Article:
Health Insurance ownership, and whoever thought making employers responsible for their employees’ health was a good idea?
During World War II Congress imposed wage controls on employers, so the insurance industry, their lobbyists and our public servants thought health insurance benefits should temporarily be a “pass through” expense where employers could recruit and retain good employees; a tax free benefit for employees and their families and a write off expense for the employer. This was supposed to be temporary, but in 1954 it became a permanent fabric of our society, where employers could leverage health insurance benefits as part of an overall incentive to attract and retain employees. Unfortunately, although admirable, this is regrettably a total failure and the worst outcome for American citizens. We have effectively shifted a psychosocial nanny state to the employer, since Presidents FDR and Truman could not muster enough support for nationalized healthcare.
The problem with this scenario is that we have delegated, probably the most important part of our lives, our health, to an employer or in many cases the government (Medicare/Medicaid). Employees and government beneficiaries expect and are awarded health insurance benefits, with no engagement in the process of examining through diligent research the content and substance, as well as personally picking health benefits, and paying for those benefits that fit their particular needs. It is well documented that when consumers are not involved in the purchase of products, tangible and intangible, they have little or no value, and therefore little understanding. Would you want your employer to pick your car, your house, your spouse, just because there is a tax incentive? Most employees have no idea what plan they have, the name of the company, the deductible or what co-insurance is. That is why, when there is a claim, everyone is surprised!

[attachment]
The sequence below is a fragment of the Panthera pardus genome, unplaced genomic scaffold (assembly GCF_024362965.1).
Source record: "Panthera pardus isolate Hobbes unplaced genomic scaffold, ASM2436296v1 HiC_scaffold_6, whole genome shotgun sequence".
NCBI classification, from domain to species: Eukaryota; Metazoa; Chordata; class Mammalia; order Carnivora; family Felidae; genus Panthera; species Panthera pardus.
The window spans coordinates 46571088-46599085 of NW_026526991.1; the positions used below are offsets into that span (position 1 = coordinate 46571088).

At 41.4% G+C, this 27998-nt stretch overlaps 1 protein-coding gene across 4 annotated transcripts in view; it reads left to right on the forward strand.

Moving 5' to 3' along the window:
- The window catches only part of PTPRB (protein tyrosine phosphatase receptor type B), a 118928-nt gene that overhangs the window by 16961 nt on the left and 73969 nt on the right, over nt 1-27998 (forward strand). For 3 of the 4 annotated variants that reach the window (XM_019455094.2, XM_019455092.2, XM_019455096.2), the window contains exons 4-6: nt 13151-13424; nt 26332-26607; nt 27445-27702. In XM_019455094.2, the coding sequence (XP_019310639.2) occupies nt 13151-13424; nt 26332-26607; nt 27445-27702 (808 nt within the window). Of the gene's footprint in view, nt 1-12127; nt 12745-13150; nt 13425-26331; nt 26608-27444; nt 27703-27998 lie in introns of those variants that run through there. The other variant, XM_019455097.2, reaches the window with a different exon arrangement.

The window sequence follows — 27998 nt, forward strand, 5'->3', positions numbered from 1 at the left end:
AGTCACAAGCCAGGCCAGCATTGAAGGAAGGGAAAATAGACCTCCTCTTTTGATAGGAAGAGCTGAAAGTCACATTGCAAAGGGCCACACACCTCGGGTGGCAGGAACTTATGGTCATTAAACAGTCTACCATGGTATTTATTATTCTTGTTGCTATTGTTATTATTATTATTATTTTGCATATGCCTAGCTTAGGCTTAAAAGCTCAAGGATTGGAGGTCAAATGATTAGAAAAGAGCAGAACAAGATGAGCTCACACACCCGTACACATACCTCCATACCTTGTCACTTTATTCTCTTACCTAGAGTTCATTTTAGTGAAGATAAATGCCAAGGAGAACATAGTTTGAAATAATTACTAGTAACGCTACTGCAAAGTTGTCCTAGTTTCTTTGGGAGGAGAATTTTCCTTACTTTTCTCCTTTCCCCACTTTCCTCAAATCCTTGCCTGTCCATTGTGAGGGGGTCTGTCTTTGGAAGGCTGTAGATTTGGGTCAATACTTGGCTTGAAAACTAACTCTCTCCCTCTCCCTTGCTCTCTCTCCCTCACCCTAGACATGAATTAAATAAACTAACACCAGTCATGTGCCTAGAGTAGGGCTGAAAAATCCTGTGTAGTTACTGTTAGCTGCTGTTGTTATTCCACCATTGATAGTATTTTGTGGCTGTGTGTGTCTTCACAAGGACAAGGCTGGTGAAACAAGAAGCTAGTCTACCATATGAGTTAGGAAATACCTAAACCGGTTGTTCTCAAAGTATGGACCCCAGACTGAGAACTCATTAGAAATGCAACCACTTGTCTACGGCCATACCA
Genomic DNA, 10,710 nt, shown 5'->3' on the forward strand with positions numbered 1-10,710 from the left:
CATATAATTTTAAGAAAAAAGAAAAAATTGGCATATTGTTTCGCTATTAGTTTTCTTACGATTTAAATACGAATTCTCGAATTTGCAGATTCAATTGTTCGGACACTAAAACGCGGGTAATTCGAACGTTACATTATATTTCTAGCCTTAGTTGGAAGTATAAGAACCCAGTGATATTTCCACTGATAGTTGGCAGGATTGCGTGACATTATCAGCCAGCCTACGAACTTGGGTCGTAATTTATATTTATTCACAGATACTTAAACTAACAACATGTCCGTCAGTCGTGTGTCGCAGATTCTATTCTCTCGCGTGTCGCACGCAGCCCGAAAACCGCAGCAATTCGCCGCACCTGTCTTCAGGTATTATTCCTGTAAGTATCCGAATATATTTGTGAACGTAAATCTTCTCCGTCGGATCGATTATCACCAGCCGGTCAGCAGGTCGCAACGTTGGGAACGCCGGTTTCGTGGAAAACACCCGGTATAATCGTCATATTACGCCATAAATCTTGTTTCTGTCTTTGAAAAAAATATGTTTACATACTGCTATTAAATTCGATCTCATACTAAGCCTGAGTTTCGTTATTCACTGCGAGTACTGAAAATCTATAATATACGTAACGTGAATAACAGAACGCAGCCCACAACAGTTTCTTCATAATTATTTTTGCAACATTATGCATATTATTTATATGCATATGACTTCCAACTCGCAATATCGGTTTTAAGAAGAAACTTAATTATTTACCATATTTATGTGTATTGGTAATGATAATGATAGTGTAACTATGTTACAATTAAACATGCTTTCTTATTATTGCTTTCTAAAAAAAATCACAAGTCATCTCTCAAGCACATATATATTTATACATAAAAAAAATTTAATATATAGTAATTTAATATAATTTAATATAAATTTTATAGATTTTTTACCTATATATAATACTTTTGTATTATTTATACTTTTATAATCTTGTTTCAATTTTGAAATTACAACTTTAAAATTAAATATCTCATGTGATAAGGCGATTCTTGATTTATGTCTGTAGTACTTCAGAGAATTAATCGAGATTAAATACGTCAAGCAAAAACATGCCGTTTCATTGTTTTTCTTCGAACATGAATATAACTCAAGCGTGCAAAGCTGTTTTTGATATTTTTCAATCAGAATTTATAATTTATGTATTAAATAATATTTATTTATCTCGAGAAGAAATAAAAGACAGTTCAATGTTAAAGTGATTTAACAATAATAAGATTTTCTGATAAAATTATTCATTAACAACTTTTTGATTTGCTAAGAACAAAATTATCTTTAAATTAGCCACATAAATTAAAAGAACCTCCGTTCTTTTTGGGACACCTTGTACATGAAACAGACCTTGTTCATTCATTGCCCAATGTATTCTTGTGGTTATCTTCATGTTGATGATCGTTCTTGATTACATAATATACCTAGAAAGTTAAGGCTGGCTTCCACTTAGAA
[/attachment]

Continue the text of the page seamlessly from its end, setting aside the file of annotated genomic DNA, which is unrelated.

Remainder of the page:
The choices in healthcare delivery is clear. Have American citizens adopt a universal healthcare system controlled and delegated by an autocratic body, that forces you into a plan, like an employer plan and Medicare or have a robust array of plans that everyone can decide what is best for them. We have seen how most social programs and intervention has ultimately worked against Americans. The USA is vastly different than all other countries. We must have the liberty to pick and choose our healthcare destiny.
~Frank Welsh, Lookout Alliance